Since the development of the science of toxicology in the sixteenth century, its guiding principle has been that “the dose makes the poison.” It is a rule that applies to the medicines used by patients worldwide many billions of times a day. The right dose of aspirin can be a therapeutic godsend, but consuming too much can be lethal. The principle even applies to foods: Large amounts of nutmeg or licorice are notoriously toxic.
The risk that a substance poses broadly depends on two factors: its inherent capacity to cause harm and one’s exposure to it. It is a simple idea, but even some presumptive professionals seem unable to grasp it – as evidenced by the decision by the International Agency for Research on Cancer (IARC), a component of the World Health Organization, to classify the commonly used herbicide 2,4-D as “possibly carcinogenic to humans.”
When it comes to herbicides, the IARC seems to be on a losing streak. The organization recently classified glyphosate, another popular herbicide, as “probably” carcinogenic, a conclusion at odds with those of regulatory agencies around the world.
Similarly, not a single governmental agency has deemed 2,4-D a carcinogen. Earlier this year, the United States Environmental Protection Agency (EPA) concluded that “based on weight of evidence consideration of the available data, 2,4-D would be classified as ‘Not Likely to be Carcinogenic to Humans.’” The European Food Safety Authority also recently concluded that “2,4-D, as currently manufactured, is unlikely to have a genotoxic potential or pose a carcinogenic risk to humans.”
The decision by the IARC to classify substances like 2,4-D and glyphosate as potentially harmful is likely to cause alarm among farmers and consumers, who will wonder about the appropriateness of its continued use in commercial agriculture or gardening. This would be a shame, because these are highly effective and widely used herbicides, and when the IARC makes its decisions, it does not consider whether the substance in question is actually likely to cause cancer in the real world. Its panels do not assess whether a chemical will cause cancer – only if it is capable of causing cancer.
These are highly effective and widely used herbicides, and when the IARC makes its decisions, it does not consider whether the substance in question is actually likely to cause cancer in the real world. Its panels do not assess whether a chemical will cause cancer – only if it is capable of causing cancer.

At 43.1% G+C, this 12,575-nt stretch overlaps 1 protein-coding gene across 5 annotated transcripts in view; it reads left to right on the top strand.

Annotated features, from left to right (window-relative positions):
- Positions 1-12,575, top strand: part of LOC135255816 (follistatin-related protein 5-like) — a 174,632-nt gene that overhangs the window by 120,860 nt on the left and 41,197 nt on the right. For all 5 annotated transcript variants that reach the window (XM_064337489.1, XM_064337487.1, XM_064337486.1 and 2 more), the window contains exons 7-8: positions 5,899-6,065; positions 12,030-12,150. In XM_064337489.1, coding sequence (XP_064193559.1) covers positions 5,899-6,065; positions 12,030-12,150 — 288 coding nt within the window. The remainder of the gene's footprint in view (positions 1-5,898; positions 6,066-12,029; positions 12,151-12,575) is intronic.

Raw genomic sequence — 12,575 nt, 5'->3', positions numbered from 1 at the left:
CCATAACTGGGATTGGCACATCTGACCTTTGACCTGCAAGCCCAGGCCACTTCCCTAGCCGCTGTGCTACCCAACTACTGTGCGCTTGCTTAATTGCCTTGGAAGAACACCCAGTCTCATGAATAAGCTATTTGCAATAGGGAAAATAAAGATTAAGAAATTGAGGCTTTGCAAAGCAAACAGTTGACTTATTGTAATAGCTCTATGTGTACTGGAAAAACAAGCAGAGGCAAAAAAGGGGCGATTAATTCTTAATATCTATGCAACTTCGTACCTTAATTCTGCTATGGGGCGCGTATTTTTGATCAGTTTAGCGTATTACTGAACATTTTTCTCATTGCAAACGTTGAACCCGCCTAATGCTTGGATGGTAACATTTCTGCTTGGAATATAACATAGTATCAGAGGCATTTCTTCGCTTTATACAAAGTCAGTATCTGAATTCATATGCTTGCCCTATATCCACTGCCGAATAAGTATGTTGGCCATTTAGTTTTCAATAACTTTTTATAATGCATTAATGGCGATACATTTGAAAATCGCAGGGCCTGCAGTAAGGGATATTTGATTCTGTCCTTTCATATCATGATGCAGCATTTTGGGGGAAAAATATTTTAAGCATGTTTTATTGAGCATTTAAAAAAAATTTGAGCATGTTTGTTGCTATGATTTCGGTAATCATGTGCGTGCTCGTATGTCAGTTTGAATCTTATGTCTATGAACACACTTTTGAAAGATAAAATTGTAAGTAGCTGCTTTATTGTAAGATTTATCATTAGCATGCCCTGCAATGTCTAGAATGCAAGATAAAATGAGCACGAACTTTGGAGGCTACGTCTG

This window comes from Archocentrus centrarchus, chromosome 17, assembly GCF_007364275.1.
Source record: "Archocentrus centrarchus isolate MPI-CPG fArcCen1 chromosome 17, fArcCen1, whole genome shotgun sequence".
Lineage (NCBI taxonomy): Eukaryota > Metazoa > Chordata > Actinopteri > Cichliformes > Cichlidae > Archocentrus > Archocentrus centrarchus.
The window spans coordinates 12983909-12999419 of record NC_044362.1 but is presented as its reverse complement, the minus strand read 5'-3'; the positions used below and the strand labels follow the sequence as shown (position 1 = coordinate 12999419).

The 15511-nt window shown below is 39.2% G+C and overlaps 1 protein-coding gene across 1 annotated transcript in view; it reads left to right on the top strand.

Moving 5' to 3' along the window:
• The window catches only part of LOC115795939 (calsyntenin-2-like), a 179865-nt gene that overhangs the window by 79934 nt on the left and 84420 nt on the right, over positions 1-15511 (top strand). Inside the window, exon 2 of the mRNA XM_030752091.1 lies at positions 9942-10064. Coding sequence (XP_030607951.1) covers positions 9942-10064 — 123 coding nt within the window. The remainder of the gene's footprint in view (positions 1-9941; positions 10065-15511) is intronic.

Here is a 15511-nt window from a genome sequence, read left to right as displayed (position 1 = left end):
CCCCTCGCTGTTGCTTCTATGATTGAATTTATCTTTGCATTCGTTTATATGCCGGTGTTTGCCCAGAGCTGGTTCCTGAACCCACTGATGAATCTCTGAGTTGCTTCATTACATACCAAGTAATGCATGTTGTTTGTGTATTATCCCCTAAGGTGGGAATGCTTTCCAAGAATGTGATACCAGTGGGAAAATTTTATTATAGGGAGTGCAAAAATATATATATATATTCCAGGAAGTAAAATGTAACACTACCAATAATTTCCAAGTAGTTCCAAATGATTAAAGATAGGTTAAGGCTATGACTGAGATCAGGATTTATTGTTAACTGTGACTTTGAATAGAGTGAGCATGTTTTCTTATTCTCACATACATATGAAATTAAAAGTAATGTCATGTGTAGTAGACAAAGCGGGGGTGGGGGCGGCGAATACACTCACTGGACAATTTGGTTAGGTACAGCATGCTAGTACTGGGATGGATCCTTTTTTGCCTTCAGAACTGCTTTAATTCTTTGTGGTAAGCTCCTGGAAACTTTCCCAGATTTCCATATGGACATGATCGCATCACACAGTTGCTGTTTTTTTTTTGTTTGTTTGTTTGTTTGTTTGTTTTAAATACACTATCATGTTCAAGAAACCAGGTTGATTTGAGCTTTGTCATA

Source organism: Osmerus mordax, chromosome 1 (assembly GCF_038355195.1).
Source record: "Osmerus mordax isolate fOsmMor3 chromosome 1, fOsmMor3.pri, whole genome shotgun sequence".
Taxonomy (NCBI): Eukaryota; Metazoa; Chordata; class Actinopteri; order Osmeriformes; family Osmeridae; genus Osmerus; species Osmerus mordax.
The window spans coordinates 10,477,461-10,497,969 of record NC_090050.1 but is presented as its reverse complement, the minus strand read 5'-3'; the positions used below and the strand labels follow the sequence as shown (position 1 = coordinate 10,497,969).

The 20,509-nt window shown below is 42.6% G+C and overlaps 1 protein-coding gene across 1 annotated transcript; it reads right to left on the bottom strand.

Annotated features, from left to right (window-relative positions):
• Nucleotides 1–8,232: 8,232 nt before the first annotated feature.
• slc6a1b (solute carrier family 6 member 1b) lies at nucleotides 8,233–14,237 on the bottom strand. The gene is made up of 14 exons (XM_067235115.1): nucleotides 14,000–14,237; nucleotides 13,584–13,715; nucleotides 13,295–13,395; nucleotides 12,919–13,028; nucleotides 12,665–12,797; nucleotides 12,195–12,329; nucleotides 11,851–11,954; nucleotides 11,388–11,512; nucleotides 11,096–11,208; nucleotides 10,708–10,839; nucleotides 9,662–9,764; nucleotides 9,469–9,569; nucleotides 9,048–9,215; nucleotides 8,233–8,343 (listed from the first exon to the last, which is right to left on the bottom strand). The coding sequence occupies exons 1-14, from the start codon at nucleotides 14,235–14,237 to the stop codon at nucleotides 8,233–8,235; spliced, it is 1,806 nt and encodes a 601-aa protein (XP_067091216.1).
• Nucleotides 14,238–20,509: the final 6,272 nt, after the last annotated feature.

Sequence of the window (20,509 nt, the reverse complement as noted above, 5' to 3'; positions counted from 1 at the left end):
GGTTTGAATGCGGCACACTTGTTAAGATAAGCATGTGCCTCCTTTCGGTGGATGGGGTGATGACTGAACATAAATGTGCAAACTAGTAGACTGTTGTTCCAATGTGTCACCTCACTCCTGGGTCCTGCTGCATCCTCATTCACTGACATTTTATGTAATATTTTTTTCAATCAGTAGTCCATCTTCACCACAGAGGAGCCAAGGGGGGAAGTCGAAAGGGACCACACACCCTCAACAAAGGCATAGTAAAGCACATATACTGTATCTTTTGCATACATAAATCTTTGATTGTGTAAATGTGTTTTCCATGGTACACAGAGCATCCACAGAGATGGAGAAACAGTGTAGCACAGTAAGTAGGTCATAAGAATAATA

As a result, the IARC has in the past classified aloe vera, acrylamide (a substance created by frying foods, such as French fries and potato chips), cell phones, working night shifts, Asian pickled vegetables, and coffee as “probable” or “possible” carcinogens. This is because it ignores the dosage, failing to consider the likelihood of coming into contact with enough of the substance to cause actual harm. In the case of coffee, for example, one would need to drink more than 50 cups a day, for an extended period of time, before any deleterious effects became likely.
Classifying 2,4-D as a cancer risk to humans ignores extensive research and analysis conducted by health authorities worldwide, including the United Nations WHO/FAO Joint Meeting on Pesticide Residue (JMPR). This body evaluates the risks of substances like 2,4-D, considering real-world variables such as the amounts in soil and nearby water, exposure to animals passing through treated fields, and the potential for direct human contact.
In reviews beginning in 1970, the JMPR has always found that when 2,4-D is applied correctly, it does not pose a health threat to anyone or anything on land or water. This finding has been affirmed by numerous government agencies, including the European Food Safety Authority, the EPA, the US Department of Agriculture, and Health Canada.
When the IARC, which restricts its panels to consider only a narrow spectrum of selected publications, makes a mistaken decision, the effects are harmful. Its rulings give credibility to chemophobic activists looking for headlines and raise the likelihood that substances wrongly labeled as harmful will be replaced by other products that could pose greater risks or provide fewer benefits.
If products such as glyphosate and 2,4-D were to become unavailable, farmers would be forced to resort to other methods to control weeds – none of them as efficient. Indeed, many of the alternatives would be more toxic or require more tillage, resulting in damaging soil erosion, increased CO2 emissions, decreased crop yields, greater production costs, and higher consumer prices.
Nor would the problem be limited to farmers. There are more than 100 prescribed uses for 2,4-D, including the control of invasive weeds on lawns, in forestry, and to enhance safety along highways, power line corridors, and rail lines. The process the IARC uses in coming to conclusions is not only scientifically wrong; it is harmful. Its decisions, which have wide exposure, pose the greatest risk to human and other animal life – at any dose.
Henry I. Miller, a physician, is the Robert Wesson Fellow in Scientific Philosophy and Public Policy at Stanford University’s Hoover Institution. He was the founding director of the Office of Biotechnology at the US Food and Drug Administration.
Copyright: Project Syndicate, 2015.
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